The plates of cake just kept coming. So did the sandwiches. That’s how you launch a book! Obviously the book matters, but people’s tummies do too. Especially if people are me.
Theresa Breslin launched Ghost Soldier in Glasgow yesterday afternoon, at The Penthouse, and they do very nice cake. And sandwiches. Lots and lots. Scones, with cream and jam.
While I’m on the cake front, there was a book cover covered cake, too. And Mr B had been put to good use selling books, while wearing his speciality book cover t-shirt, and his usual big smile.
I came across Kathryn Ross in the foyer, accompanied by Theresa’s illustrator Kate Leiper (who not only does beautiful kelpies, but has worked on Ghost Soldier too). Upstairs I found Cathy MacPhail, and had my first encounter with Kirkland Ciccone (he has never been to Spain, in case anyone wants to know), who is – probably – my nearest children’s author. Geographically speaking.
We chatted (about things like how Kirkland is young enough to have been a Theresa Breslin child fan), gobbled cake and admired Theresa’s fishy shoes. (That’s one of them, right there, being swung in mid-air for people to see, which explains the blur.) Then Theresa leaned on the Resident IT Consultant for balance. (Yes, dear readers, I brought him along. He needs to get out and meet interesting people. Besides, he’d never have believed me about the shoes.)
After a suitable delay there were two beautifully brief speeches and Theresa read the first chapter from Ghost Soldier. She also told us the background to why she wrote the book, and how some of the unlikely things that happen in it had actually ‘sort of’ happened in real life, making them not so unlikely after all.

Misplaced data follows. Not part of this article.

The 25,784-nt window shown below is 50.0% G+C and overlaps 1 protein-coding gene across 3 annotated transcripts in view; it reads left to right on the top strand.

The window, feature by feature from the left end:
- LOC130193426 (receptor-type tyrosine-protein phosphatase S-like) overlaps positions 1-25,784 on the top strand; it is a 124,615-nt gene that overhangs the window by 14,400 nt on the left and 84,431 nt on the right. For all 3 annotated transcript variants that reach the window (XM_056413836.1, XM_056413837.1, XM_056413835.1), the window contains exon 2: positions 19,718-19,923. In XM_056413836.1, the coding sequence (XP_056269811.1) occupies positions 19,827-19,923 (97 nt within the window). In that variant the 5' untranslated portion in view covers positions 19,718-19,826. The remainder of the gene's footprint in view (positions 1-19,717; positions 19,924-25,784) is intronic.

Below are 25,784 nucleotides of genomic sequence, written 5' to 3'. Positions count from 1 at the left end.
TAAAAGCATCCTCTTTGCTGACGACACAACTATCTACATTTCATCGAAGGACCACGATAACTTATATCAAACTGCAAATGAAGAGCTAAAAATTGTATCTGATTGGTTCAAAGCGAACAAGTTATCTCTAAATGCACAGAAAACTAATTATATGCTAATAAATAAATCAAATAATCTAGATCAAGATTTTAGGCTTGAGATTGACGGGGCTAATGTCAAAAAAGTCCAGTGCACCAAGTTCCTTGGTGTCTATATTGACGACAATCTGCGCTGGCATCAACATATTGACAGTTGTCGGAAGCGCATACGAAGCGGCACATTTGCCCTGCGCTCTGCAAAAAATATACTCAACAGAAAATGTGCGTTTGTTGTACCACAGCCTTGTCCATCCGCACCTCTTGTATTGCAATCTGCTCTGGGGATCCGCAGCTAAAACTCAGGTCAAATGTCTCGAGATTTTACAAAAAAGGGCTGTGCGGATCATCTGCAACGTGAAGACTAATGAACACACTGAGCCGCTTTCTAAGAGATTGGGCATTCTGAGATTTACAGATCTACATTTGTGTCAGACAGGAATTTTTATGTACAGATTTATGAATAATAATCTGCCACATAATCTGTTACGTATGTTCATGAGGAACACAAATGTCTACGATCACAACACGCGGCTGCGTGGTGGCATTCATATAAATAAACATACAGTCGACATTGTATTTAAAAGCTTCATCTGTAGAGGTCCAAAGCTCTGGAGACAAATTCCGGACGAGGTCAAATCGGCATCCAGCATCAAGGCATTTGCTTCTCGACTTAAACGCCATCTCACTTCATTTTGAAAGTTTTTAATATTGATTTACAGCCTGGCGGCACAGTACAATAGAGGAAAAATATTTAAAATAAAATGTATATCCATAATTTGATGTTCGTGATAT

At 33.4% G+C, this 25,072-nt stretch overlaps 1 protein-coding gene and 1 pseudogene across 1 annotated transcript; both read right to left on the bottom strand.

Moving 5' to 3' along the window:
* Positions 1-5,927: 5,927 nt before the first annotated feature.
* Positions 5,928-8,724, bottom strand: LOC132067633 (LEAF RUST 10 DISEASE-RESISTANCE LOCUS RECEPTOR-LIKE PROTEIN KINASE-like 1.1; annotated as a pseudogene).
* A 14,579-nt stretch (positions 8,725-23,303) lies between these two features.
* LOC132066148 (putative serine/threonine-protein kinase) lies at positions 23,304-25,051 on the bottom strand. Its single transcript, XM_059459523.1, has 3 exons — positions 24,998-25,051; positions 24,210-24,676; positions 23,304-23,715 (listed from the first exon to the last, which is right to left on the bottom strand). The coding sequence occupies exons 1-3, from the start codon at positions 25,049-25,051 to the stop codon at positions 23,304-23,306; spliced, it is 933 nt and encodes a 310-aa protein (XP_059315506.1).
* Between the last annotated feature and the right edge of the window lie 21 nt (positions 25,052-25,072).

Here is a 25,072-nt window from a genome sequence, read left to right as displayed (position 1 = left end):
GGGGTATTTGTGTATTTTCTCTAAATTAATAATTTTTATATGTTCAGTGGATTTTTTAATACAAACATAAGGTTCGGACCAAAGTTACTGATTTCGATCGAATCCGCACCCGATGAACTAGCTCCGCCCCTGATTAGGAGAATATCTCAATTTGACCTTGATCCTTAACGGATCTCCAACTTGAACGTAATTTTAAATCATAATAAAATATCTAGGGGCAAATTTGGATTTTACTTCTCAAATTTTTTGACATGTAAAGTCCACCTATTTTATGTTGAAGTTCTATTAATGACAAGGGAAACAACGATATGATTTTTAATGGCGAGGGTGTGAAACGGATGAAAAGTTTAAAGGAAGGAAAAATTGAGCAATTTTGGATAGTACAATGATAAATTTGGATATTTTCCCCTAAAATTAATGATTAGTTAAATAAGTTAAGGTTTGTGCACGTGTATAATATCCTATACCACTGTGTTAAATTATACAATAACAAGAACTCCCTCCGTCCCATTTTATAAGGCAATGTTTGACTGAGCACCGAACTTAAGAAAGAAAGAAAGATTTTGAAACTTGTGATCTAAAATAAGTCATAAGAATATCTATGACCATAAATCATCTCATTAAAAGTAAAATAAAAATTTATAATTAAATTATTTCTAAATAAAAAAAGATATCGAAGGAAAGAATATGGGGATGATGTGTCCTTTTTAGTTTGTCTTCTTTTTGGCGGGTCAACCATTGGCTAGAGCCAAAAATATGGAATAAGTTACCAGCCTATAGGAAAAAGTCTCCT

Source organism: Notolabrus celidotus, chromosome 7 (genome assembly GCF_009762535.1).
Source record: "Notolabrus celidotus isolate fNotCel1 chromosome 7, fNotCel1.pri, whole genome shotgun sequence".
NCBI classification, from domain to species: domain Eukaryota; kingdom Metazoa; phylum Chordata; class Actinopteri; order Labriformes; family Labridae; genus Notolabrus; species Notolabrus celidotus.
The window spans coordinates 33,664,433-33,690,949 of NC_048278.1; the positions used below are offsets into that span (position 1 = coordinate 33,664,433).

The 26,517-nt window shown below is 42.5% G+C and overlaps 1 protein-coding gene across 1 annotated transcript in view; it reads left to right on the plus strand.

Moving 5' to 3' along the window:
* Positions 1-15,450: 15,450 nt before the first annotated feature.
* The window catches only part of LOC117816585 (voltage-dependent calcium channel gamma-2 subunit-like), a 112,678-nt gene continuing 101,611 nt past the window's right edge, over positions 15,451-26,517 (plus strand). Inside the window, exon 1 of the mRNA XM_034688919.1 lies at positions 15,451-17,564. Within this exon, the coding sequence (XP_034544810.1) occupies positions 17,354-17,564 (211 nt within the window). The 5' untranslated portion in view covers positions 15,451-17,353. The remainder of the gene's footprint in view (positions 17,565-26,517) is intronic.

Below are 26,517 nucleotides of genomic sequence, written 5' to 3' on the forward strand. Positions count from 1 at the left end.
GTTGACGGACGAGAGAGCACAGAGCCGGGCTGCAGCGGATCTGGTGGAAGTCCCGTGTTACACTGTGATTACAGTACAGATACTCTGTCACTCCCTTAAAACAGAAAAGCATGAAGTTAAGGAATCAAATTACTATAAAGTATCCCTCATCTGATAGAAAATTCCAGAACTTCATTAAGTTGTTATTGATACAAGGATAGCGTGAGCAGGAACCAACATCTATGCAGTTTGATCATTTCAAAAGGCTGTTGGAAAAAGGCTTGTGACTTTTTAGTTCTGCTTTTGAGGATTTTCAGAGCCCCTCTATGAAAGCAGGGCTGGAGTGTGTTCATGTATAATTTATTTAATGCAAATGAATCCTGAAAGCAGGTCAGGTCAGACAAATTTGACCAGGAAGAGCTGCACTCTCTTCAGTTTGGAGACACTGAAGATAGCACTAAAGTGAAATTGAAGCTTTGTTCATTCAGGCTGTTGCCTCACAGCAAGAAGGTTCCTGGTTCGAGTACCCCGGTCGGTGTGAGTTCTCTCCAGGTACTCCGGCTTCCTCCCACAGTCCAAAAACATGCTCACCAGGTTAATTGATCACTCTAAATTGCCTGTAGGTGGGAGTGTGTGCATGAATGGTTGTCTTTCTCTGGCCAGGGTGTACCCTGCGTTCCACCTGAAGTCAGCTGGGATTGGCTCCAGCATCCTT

She assisted the young girl, who had named the dog in the book, in cutting the book cover cake, which then was devoured by the other children present. There were loads of children, which was nice.
The Resident IT Consultant and I beat a retreat soon after, due to exhaustion. Perhaps it had been a mistake spending several hours at Ikea beforehand. Even the Resident IT Consultant needed to sit down at one point, and that is simply unheard of. In the end the people in charge of the premises paid us to leave, which was nice of them.
It’s a mercifully quick drive home from Glasgow, even if you include a diesel stop in Cumbernauld. I blame that on Cumbernauld-boy Kirkland. Plus we needed the diesel.